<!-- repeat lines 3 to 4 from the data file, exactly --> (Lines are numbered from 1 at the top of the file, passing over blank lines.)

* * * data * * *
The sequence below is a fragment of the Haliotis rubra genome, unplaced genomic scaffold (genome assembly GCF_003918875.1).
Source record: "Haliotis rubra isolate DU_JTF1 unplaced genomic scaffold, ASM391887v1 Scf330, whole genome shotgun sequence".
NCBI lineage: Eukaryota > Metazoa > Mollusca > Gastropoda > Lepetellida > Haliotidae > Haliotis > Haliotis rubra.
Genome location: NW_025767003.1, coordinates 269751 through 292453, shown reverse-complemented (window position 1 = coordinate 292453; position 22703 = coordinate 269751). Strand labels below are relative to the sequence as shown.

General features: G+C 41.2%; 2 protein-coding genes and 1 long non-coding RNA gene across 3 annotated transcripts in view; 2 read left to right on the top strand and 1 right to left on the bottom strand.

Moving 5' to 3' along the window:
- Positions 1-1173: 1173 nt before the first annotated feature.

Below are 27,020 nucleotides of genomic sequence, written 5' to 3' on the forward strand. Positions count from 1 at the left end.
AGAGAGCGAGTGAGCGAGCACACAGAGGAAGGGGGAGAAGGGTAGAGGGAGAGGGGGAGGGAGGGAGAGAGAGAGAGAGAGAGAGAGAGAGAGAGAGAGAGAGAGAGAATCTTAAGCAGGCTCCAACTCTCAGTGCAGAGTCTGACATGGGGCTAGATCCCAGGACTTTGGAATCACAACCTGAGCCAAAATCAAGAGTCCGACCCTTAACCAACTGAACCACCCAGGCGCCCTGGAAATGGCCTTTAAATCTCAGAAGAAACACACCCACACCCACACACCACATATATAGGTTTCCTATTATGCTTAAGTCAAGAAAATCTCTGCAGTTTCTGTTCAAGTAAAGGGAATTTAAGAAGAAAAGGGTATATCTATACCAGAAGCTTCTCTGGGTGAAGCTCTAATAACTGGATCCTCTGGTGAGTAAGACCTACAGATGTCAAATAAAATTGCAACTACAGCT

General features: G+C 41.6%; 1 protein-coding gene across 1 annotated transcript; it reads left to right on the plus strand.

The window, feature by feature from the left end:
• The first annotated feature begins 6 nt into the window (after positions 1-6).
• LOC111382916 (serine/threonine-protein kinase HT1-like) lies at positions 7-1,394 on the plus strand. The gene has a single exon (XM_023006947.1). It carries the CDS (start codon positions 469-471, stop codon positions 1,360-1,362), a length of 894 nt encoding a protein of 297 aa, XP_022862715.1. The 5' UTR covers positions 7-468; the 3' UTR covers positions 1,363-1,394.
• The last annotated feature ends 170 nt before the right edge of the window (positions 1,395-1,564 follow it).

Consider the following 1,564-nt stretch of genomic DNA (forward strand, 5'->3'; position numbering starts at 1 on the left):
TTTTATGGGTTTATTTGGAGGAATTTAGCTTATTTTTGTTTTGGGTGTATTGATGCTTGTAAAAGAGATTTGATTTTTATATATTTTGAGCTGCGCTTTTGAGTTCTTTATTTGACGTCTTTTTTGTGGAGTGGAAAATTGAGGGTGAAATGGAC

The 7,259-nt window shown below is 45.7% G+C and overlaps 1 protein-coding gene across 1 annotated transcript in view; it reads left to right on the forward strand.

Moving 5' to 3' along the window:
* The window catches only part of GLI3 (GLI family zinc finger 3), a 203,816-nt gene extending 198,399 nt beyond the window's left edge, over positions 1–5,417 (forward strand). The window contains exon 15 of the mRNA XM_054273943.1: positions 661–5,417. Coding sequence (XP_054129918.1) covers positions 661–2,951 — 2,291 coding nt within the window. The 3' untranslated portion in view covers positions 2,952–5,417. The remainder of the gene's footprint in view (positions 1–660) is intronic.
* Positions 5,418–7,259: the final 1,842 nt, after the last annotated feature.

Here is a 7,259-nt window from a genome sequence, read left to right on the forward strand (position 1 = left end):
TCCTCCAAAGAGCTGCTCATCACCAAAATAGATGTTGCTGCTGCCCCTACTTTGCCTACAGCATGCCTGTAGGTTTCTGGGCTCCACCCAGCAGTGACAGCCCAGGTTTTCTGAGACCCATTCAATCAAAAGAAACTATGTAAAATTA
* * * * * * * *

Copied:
NCBI lineage: Eukaryota > Metazoa > Mollusca > Gastropoda > Lepetellida > Haliotidae > Haliotis > Haliotis rubra.
Genome location: NW_025767003.1, coordinates 269751 through 292453, shown reverse-complemented (window position 1 = coordinate 292453; position 22703 = coordinate 269751). Strand labels below are relative to the sequence as shown.